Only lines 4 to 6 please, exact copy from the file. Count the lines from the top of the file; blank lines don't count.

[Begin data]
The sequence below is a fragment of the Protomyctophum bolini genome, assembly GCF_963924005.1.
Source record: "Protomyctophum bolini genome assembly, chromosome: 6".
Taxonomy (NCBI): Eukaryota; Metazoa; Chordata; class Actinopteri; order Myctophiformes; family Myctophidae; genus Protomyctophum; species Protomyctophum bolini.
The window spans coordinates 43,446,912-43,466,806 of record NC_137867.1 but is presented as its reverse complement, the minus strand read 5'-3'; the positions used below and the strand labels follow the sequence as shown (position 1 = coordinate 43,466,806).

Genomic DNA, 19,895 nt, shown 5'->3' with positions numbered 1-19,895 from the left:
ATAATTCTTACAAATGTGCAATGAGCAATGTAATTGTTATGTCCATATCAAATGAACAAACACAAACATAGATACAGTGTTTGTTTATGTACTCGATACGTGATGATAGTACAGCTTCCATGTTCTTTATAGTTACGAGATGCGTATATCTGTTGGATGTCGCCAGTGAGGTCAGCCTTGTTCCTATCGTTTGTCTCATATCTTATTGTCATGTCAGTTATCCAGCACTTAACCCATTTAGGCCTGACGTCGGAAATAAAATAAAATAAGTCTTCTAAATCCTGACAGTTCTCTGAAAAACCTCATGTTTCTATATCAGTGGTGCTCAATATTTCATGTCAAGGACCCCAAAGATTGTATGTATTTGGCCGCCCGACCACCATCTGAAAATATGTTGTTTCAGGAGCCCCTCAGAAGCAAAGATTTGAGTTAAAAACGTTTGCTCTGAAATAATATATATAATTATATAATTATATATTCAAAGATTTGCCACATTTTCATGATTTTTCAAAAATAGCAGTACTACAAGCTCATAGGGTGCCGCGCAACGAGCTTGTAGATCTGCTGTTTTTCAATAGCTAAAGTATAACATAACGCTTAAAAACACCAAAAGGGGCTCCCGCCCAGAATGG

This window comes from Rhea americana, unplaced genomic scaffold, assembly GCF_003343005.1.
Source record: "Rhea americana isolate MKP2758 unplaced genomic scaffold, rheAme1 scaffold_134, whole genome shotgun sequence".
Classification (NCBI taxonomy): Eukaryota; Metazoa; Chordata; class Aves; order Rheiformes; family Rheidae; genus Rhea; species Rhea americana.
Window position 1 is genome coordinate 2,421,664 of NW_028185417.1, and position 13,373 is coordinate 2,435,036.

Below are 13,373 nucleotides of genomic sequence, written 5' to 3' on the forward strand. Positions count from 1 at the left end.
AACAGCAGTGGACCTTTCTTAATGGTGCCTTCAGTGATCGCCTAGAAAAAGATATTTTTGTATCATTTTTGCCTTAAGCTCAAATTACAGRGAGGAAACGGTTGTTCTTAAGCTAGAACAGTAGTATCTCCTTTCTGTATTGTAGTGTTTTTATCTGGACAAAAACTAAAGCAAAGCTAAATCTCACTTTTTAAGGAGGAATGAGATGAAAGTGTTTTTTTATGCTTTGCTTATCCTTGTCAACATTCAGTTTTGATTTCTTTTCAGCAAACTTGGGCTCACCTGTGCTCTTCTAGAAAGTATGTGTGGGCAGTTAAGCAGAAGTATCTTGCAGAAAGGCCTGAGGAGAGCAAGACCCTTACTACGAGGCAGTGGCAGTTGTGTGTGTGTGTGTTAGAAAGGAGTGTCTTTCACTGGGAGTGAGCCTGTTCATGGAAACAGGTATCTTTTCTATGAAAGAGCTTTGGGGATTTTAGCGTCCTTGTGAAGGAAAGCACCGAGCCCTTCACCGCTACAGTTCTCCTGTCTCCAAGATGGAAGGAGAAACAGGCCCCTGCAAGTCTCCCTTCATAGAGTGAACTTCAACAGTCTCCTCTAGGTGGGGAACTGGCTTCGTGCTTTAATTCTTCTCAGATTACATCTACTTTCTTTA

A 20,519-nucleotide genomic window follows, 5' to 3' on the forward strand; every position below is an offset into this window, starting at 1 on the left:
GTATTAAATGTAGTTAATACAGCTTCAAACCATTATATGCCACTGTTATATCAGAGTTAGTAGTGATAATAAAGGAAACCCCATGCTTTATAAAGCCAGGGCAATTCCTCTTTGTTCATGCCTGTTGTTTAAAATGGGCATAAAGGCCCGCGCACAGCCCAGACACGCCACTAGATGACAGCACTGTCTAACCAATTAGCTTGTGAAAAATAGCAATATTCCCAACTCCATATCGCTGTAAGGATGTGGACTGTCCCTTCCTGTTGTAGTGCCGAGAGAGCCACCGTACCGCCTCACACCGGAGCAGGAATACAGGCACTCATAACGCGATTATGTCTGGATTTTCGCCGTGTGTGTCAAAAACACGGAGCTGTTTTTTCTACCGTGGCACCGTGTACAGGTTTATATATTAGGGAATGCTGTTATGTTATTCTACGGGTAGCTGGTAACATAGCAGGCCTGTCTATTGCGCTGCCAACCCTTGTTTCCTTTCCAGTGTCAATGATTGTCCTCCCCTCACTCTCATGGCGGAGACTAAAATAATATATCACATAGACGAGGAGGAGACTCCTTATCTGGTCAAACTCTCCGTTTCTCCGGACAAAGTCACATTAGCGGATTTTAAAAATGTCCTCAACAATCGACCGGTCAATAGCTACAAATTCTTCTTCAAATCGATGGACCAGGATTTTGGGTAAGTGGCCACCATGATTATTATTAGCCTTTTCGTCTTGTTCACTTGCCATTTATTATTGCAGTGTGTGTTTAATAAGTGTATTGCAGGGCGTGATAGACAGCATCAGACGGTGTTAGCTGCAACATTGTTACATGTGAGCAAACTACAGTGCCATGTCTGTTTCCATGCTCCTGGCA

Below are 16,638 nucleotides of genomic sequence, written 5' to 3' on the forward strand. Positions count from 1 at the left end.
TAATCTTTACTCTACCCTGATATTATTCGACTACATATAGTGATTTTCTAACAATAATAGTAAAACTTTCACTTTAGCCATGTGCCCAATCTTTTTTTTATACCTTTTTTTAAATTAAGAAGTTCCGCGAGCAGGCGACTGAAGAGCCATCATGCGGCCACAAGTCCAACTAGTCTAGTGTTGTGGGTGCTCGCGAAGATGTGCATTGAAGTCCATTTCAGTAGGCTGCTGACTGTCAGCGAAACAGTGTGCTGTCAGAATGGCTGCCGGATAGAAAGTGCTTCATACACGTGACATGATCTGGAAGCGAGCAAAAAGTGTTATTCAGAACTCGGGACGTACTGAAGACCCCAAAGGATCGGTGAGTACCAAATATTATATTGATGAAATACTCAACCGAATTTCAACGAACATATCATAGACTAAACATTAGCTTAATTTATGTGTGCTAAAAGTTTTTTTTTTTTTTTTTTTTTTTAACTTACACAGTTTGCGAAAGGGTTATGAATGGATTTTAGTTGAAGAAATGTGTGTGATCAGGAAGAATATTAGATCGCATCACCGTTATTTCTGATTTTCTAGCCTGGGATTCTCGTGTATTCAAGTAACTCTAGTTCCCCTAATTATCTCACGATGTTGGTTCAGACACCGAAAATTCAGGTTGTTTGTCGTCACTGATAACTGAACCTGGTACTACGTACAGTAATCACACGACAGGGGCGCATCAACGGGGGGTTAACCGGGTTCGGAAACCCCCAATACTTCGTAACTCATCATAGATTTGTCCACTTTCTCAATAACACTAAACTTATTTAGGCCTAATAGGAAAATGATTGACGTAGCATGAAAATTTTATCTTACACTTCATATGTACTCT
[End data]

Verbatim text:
The window spans coordinates 43,446,912-43,466,806 of record NC_137867.1 but is presented as its reverse complement, the minus strand read 5'-3'; the positions used below and the strand labels follow the sequence as shown (position 1 = coordinate 43,466,806).

Genomic DNA, 19,895 nt, shown 5'->3' with positions numbered 1-19,895 from the left:
ATAATTCTTACAAATGTGCAATGAGCAATGTAATTGTTATGTCCATATCAAATGAACAAACACAAACATAGATACAGTGTTTGTTTATGTACTCGATACGTGATGATAGTACAGCTTCCATGTTCTTTATAGTTACGAGATGCGTATATCTGTTGGATGTCGCCAGTGAGGTCAGCCTTGTTCCTATCGTTTGTCTCATATCTTATTGTCATGTCAGTTATCCAGCACTTAACCCATTTAGGCCTGACGTCGGAAATAAAATAAAATAAGTCTTCTAAATCCTGACAGTTCTCTGAAAAACCTCATGTTTCTATATCAGTGGTGCTCAATATTTCATGTCAAGGACCCCAAAGATTGTATGTATTTGGCCGCCCGACCACCATCTGAAAATATGTTGTTTCAGGAGCCCCTCAGAAGCAAAGATTTGAGTTAAAAACGTTTGCTCTGAAATAATATATATAATTATATAATTATATATTCAAAGATTTGCCACATTTTCATGATTTTTCAAAAATAGCAGTACTACAAGCTCATAGGGTGCCGCGCAACGAGCTTGTAGATCTGCTGTTTTTCAATAGCTAAAGTATAACATAACGCTTAAAAACACCAAAAGGGGCTCCCGCCCAGAATGG